With the “LigCel-Diet” biomass gain was higher (2,599 vs 2,192 grams per pond compartment) and feed conversion ratio (FCR) was significantly lower (1.4 vs 1.9) than with the “PecHem-Diet.” Diet had no effect on fish survival and specific growth rate, SGR [a measure of the number of cell divisions per unit time]. For both diets, increasing feeding level significantly increased biomass gain, fish survival, FCR and SGR. There was a significant interaction effect between diets and feeding level on FCR. Fish body composition was the same in both diets.
With the “LigCel-Diet,” the apparent digestibility coefficient, ADC [proportion of a food that is digested compared to what is absorbed] was significantly higher for crude protein, fat, phosphorus and calcium and significantly lower for ash compared to the other diet. Neither feeding level nor the interaction between diet and feeding level influenced the apparent digestibility coefficient (ADC) of any nutrient. Diet composition did not alter the organic matter (OM) composition of the feces. Results of the C and N stable isotopes [isotopes are variants of a particular chemical element which share the same number of protons but have different numbers of neutrons] analysis revealed that N gain in fish originated from both feed and natural food of the pond.
The differences in pond productivity between diets was not due to a different input of nutrients via feeding. Ponds were all fed the same amount of protein (nitrogen) based on the analyzed dietary crude protein content. Although the C:N ratio of both diets were almost equal, the energy (C input) given to ponds at the “PecHem-Diet” was slightly higher compared to ponds at the “LigCel-Diet” due to a small numerical difference in C:N ratio. The small difference in dietary C:N ratio between the experimental diets might have reduced the observed impact of type of dietary NSP in our study. Next to N, P input via the feed into the ponds was identical between diets.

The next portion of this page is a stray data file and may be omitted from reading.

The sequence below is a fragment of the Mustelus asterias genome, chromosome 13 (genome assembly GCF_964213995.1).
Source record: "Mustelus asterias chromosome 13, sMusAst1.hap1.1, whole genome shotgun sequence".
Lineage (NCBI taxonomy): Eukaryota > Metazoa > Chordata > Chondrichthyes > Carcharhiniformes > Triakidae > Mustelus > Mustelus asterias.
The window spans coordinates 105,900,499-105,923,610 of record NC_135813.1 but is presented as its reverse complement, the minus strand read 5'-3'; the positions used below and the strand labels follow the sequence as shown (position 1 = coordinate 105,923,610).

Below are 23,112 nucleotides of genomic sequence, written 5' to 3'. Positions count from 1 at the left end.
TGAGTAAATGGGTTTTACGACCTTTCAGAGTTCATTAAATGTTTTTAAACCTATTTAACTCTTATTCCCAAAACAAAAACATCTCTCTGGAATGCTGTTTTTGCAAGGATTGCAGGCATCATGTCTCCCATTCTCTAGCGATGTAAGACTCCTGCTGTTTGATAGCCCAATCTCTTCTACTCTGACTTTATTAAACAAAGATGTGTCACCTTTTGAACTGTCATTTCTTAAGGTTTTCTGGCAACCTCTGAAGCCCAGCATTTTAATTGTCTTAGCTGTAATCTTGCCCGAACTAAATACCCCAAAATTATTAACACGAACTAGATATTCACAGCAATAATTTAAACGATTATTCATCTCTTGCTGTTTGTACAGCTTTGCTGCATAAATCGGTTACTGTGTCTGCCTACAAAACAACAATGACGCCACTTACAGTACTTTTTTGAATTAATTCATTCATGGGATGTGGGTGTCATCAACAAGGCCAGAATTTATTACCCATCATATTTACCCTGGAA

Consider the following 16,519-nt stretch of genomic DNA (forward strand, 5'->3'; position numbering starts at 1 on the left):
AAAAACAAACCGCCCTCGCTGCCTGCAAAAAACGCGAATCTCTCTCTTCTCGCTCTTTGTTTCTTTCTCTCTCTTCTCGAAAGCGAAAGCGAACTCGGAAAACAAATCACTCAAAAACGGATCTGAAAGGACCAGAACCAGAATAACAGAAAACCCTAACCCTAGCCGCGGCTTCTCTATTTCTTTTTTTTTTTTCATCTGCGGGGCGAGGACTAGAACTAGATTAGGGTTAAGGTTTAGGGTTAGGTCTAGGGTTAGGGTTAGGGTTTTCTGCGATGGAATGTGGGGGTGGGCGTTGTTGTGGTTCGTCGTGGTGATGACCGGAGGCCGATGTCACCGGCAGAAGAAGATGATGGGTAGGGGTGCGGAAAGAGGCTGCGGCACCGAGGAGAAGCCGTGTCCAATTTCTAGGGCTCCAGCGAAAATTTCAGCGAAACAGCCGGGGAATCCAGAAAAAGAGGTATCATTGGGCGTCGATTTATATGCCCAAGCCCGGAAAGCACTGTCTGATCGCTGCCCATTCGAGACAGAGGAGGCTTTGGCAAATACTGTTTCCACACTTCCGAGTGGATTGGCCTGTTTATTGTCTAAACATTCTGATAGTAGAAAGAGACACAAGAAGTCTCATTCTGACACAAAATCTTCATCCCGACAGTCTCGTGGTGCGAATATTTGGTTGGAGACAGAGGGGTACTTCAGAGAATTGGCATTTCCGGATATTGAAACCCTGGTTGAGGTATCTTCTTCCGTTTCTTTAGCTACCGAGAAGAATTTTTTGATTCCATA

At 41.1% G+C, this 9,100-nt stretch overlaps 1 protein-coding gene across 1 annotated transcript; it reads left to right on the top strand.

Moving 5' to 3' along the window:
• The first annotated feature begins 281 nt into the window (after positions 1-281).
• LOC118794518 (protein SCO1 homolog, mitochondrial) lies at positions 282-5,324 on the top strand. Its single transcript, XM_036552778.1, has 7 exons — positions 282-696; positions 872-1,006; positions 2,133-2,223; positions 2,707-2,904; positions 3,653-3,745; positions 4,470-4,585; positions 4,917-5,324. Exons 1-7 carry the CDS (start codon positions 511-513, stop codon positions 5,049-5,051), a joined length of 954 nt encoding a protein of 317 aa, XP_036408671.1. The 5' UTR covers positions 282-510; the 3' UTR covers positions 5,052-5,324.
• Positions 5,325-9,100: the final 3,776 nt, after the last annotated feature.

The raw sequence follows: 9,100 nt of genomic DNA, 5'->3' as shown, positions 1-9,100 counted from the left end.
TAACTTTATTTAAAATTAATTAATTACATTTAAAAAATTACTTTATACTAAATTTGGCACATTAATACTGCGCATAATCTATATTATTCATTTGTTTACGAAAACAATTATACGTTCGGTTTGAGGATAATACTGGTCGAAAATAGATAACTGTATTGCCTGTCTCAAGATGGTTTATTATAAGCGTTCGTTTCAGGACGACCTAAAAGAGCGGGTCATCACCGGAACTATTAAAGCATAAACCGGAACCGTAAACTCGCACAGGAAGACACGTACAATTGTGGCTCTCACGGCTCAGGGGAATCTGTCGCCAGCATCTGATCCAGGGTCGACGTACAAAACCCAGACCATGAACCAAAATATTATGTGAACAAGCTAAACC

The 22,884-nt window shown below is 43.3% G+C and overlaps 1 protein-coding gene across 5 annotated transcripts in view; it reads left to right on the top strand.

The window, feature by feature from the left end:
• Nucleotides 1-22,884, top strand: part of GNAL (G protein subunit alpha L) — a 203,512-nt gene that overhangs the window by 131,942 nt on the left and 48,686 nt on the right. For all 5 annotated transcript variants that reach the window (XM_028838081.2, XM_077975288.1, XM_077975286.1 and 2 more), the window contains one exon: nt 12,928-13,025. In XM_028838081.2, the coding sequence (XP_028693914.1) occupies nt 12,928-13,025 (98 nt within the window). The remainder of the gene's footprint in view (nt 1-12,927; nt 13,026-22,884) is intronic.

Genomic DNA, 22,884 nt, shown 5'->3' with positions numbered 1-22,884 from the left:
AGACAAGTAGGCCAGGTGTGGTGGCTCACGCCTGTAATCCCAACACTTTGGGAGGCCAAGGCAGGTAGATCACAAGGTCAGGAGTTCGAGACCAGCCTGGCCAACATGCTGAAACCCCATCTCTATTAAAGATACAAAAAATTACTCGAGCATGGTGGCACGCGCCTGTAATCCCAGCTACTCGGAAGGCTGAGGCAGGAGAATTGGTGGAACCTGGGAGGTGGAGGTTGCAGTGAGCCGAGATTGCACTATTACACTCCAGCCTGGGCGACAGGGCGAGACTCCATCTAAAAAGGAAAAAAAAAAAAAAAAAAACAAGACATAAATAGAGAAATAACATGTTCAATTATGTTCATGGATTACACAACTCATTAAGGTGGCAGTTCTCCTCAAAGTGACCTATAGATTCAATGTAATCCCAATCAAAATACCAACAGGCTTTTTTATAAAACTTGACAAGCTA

To determine if the effects of the type of dietary NSP on pond productivity were due to differences in nutrient digestibility (ADC), the ADC of macro-nutrients were determined in fish kept in tanks without the presence of the natural food web. The measured ADC of macronutrients showed that diets were not only different regarding the type of NSP, but also regarding their digestibility. The observed differences in ADC between both diets in protein and fat are most likely due to the fact that diets were largely different regarding the ingredients that provided the dietary fat and crude protein.
The question still remains how different types of dietary NSP steer the natural food in the pond. Enhancement of the natural food in a pond by fertilization through feed supplementation depends, among others, on the amount and composition of both the uneaten feed and the produced feces by the fish. The C:N ratio of the nutrient input is considered to be a key factor for natural food enhancement in fish ponds. The C:N ratio in the feed (12.3 vs 10.8) were slightly different but in the feces this ratio was comparable (17.1 vs 17.5). Overall, organic matter composition of the feces was determined to be similar.
Natural food abundance in the pond increased over time for both diets. Chlorophyll-a was higher in the pond fed with “LigCel-Diet.” Fish gut content and calculated N gain indicated an enhanced contribution of natural food to fish growth in ponds fed with “LigCel-Diet.” In conclusion, the type of dietary NSP determines tilapia productivity in semi-intensive managed ponds by altering food web productivity.
Results of our study showed that the “LigCel-Diet” enhanced natural food and increased its contribution to fish growth in pond culture of tilapia, while both diets had comparable C:N ratios. Therefore, not only the amount of C contributing to the C:N ratio, but also the composition of carbon is important for food web enhancement. The current study showed that the type of dietary NSP determines pond food web productivity.